He’s also recognized for his long-form poetry, including Queen Mab and Alastor. He went on many adventures together with his second wife, Mary Shelley, the author of Frankenstein. Percy Bysshe Shelley, a contentious English writer of great private confidence, was created on August 4, 1792. He grew right up in the united states, in the hamlet Broadbridge Heath, just outside of West Sussex. After a couple of years, he registered at Eton College. While there, he was badly intimidated, both physical and emotionally, by his classmates. Shelley pulled away into his imagination.
In the autumn of 1810, Shelly entered University College, Oxford. It looked a better academic environment for him than Eton, but after several months, a dean demanded that Shelley see his office. Shelley and his friend Thomas Jefferson Hogg had coauthored a pamphlet titled The Necessity of Atheism. Its assumption shocked and appalled the faculty (“… The head cannot believe in the presence of a God.”), along with the university demanded that both sons either admit or deny authorship. Shelley did neither and was expelled.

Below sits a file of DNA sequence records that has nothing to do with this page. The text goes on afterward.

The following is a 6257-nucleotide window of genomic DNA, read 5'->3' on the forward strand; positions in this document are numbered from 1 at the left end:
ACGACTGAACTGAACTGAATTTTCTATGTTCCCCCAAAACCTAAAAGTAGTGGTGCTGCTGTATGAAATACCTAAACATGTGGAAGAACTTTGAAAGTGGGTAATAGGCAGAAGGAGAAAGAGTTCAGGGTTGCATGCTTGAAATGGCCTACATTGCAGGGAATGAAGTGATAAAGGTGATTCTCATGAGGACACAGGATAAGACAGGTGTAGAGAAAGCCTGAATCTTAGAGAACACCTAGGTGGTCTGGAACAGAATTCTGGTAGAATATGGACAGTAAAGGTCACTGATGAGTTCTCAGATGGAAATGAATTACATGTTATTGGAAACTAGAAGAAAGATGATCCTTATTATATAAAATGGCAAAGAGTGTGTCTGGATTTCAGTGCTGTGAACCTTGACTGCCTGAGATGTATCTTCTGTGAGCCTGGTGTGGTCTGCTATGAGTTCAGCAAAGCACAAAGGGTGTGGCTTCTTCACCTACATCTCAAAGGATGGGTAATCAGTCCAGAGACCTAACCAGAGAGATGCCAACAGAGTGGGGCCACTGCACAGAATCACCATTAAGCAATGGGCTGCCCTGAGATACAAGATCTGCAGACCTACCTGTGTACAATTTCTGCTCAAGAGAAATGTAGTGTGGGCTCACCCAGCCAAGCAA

Shelley’s parents were so exasperated by their son’s activities they demanded he forsake his beliefs, including vegetarianism, political radicalism and sexual liberty. In August of 1811, Shelley eloped with Harriet Westbrook, a 16-year old girl his parents had expressly prohibited him to see. His love for her was centered on a hope he could save her from committing suicide. They eloped, but Shelley was shortly annoyed with her and became interested in a girl named Elizabeth Hitchener, a schoolteacher who inspired his first important poem, Queen Mab. The poem’s title character, a fairy initially devised by Shakespeare and described in Romeo and Juliet, describes what a utopian society on earth will be like. As well as long-form poetry, Shelley also started writing political pamphlets, which he given out by means of hot air balloons, glass bottles and paper boats. In 1812 he met his hero, the revolutionary political philosopher William Godwin, author of Political Justice.